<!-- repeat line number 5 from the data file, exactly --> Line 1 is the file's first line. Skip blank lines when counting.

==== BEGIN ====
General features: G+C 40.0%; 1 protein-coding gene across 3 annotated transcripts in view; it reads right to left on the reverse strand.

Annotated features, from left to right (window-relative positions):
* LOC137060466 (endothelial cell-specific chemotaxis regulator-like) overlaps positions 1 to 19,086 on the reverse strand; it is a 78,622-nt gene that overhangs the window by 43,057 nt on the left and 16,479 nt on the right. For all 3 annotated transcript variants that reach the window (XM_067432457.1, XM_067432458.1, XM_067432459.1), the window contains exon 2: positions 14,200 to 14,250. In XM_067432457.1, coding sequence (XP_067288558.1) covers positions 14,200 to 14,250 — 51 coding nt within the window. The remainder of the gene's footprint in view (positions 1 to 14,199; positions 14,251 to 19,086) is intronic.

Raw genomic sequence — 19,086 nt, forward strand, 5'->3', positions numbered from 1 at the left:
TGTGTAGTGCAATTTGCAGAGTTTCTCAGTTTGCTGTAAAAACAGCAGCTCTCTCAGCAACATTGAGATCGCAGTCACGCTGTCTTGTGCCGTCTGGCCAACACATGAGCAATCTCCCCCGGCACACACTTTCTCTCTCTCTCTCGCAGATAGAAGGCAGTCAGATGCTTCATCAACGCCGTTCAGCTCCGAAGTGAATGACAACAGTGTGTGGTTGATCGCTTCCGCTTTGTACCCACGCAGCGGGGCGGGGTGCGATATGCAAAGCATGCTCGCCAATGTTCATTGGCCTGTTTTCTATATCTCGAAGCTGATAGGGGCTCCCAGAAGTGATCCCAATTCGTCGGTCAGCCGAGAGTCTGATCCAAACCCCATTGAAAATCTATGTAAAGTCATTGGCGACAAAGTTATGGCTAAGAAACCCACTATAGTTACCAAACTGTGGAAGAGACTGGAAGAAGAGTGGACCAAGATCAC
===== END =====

TGTGTAGTGCAATTTGCAGAGTTTCTCAGTTTGCTGTAAAAACAGCAGCTCTCTCAGCAACATTGAGATCGCAGTCACGCTGTCTTGTGCCGTCTGGCCAACACATGAGCAATCTCCCCCGGCACACACTTTCTCTCTCTCTCTCGCAGATAGAAGGCAGTCAGATGCTTCATCAACGCCGTTCAGCTCCGAAGTGAATGACAACAGTGTGTGGTTGATCGCTTCCGCTTTGTACCCACGCAGCGGGGCGGGGTGCGATATGCAAAGCATGCTCGCCAATGTTCATTGGCCTGTTTTCTATATCTCGAAGCTGATAGGGGCTCCCAGAAGTGATCCCAATTCGTCGGTCAGCCGAGAGTCTGATCCAAACCCCATTGAAAATCTATGTAAAGTCATTGGCGACAAAGTTATGGCTAAGAAACCCACTATAGTTACCAAACTGTGGAAGAGACTGGAAGAAGAGTGGACCAAGATCAC